07 Jun 2018
Clinical Laserthermia Systems and Exact Imaging sign memorandum of understanding to market image-guided laser system said to stimulate immunotherapy response.
Two companies in Sweden and Canada are joining forces to market image-guided laser surgery to treat prostate cancer and benign prostatic hyperplasia (BPH).
Lund-based Clinical Laserthermia Systems (CLS) and Toronto’s Exact Imaging, who estimate the total addressable market for such procedures at 500,000 per year, have signed a memorandum of understanding to market and sell a laser system guided by high-resolution ultrasound imaging.
“The goal is to offer the urologic market a superior solution for image-guided focal therapy in patients with localized prostate cancer and BPH,” announced the two firms.
CLS already sells its “TRANBERG” mobile laser unit, which is based around a 1064 nm wavelength fiber laser source producing up to 25 W power, for thermal ablation of tumors as part of a new immunotherapy approach to cancer treatment.
“Tumor thermal ablation with lower, non-coagulating temperatures at the surface of the tumor allows intact tumor antigens to be released and to stimulate a tumor-specific systemic immune response,” states CLS in its marketing material describing the TRANBERG system.
It adds: “There is data from pre-clinical and clinical studies suggesting that immunostimulating interstitial laser thermotherapy, in addition to local ablation, also evokes an immune-mediated abscopal [i.e. a therapeutic effect on metastatic tumors as well as the one being treated directly] anti-tumor effect as a result of its specific properties.”
According to the Swedish firm the laser-generated heat induces destruction of the targeted tumor. By careful control of the treatment by tissue temperature feedback, “optimal non-coagulating” temperatures can then be maintained at the tumor border.
CLS’s US-based subsidiary has recently embarked on a clinical study of the TRANBERG system on 25 patients at Toronto General Hospital. The two-year effort – which instead utilizes MRI image guiding - will evaluate the safety and effectiveness of the approach on men with early-stage prostate cancer who have not yet received radiation or hormone therapy.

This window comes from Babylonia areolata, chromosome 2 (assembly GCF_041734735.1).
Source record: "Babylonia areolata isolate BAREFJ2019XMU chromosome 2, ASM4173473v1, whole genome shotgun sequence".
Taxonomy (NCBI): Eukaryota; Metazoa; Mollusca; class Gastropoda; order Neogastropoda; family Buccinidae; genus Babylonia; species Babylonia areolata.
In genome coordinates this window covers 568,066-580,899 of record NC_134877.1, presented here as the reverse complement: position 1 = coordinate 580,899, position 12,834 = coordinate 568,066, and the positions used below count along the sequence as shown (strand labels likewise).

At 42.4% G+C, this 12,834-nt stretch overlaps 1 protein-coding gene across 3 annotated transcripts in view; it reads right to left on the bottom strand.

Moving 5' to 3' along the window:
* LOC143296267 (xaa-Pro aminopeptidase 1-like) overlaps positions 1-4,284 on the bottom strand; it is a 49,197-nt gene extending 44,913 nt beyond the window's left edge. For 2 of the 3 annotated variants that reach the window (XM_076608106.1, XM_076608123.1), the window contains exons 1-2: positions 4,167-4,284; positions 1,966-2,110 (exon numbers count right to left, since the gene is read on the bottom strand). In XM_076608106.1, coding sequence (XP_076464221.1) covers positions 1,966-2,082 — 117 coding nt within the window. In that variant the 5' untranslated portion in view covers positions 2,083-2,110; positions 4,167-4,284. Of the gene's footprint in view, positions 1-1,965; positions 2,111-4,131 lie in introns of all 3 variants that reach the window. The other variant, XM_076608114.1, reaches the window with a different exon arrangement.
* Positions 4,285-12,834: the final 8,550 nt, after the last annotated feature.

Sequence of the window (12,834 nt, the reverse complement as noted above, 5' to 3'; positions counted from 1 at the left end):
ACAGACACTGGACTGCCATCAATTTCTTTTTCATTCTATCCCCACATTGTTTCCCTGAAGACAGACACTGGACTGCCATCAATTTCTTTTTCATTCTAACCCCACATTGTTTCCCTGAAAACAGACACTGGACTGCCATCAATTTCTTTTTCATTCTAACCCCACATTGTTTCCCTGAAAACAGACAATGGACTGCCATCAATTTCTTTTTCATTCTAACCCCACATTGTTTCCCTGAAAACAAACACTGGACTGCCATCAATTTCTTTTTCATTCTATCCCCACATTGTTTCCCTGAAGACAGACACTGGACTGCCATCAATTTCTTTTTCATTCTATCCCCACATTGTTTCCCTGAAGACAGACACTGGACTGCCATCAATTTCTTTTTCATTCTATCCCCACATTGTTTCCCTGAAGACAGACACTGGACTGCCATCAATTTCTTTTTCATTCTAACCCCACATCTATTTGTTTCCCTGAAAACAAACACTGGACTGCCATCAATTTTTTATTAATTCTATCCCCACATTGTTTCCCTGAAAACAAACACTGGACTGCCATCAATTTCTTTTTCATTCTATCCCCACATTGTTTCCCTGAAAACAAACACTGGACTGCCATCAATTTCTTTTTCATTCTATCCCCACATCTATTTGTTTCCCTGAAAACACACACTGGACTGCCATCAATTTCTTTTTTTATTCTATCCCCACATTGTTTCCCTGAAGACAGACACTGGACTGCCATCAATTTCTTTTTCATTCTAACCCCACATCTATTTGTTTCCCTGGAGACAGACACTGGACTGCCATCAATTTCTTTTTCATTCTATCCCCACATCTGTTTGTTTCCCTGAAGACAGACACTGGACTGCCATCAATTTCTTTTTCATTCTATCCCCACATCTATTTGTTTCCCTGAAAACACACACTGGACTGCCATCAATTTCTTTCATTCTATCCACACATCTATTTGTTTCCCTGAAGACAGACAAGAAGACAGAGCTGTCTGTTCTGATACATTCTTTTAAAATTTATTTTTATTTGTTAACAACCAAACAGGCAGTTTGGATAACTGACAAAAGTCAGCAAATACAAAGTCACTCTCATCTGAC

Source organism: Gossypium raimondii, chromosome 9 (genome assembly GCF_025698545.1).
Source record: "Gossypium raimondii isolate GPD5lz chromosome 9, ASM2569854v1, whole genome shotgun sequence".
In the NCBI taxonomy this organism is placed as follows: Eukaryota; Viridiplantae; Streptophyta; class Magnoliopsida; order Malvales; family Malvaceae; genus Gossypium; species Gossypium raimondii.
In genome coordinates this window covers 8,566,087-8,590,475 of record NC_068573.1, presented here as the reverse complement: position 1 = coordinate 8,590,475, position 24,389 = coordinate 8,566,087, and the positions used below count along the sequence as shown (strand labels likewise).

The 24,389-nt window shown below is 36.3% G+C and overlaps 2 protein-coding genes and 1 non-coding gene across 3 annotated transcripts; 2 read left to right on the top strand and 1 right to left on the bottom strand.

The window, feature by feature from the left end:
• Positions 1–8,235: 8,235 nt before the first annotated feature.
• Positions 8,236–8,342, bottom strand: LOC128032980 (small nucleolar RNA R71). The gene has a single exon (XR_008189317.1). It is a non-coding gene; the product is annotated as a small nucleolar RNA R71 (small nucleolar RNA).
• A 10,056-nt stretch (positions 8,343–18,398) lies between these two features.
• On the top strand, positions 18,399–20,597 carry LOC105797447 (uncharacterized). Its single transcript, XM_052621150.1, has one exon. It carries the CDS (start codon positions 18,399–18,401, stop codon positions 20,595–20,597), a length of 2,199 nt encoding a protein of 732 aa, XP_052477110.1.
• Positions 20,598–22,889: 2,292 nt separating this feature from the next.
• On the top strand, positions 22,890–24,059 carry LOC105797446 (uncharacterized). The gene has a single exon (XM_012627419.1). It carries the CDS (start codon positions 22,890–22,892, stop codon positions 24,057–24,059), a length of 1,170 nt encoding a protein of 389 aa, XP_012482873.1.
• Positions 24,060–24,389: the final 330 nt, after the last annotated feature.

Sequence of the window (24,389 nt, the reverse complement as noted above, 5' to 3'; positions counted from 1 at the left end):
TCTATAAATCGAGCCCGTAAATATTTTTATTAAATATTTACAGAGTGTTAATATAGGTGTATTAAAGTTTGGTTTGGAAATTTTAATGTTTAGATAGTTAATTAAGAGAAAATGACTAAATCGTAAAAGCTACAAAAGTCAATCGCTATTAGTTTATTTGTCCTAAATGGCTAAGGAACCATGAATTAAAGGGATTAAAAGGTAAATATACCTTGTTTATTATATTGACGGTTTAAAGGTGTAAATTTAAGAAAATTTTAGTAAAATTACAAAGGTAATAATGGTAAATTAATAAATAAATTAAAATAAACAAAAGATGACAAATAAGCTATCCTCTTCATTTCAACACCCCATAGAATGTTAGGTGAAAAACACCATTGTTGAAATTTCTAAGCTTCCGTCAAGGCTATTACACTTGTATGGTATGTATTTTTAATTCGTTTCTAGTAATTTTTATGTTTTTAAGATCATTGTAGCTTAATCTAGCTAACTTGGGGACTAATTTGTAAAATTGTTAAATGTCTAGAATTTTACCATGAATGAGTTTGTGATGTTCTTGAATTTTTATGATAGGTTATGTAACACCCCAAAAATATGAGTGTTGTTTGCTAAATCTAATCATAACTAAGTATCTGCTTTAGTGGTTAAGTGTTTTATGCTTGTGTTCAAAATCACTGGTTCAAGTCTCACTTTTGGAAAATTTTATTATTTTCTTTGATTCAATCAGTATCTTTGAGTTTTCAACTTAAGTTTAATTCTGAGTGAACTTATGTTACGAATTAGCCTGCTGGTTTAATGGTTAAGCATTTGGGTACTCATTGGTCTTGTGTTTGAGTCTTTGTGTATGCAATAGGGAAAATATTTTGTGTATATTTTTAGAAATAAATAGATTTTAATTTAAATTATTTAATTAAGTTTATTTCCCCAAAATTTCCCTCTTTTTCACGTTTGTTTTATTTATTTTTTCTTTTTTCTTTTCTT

Other trials of the technology currently recruiting include treatment of five breast cancer patients at Nottingham University Hospital in the UK, of advanced pancreatic cancer at four sites across Europe, and a skin cancer trial in Stockholm. All of those trials involve small numbers of patients, indicating the relatively early stage of the technique’s application.
29 MHz advantage
CEO Lars-Erik Eriksson said at the outset of the Toronto trial in April: “The study will produce important data surrounding the performance and efficacy of the TRANBERG Thermal Therapy System for MRI-guided focal laser ablation treatments.”
Exact Imaging claims to be the world-leader in high-resolution “micro-ultrasound” systems, which can perform real-time imaging and biopsy guidance for the prostate. Its “ExactVu” platform is used primarily for image guidance during targeted prostate biopsy procedures.
Per their memorandum, the two firms are aiming to enter into a commercial collaboration sometime this year, to market and sell a jointly optimized product for micro-ultrasound-guided focus laser ablation (FLA) treatment of the prostate.
Dan Mogren, chief commercial officer at CLS, said of the agreement with Exact Imaging: “The intended collaboration will strengthen both companies’ product offerings, expand the addressable market and further increase focus on sales.
“Ultrasound equipment is available today at almost all hospitals. However, we believe the 29 MHz ExactVu system, Exact Imaging's micro-ultrasound platform, dramatically increases the user's ability to see diseased tissue, to correctly place CLS instruments, and most importantly, to better monitor the FLA treatment itself. The intention is to offer the urologic market the safest, most complete and cost-effective solution for focal therapy of prostate cancer and BPH.”
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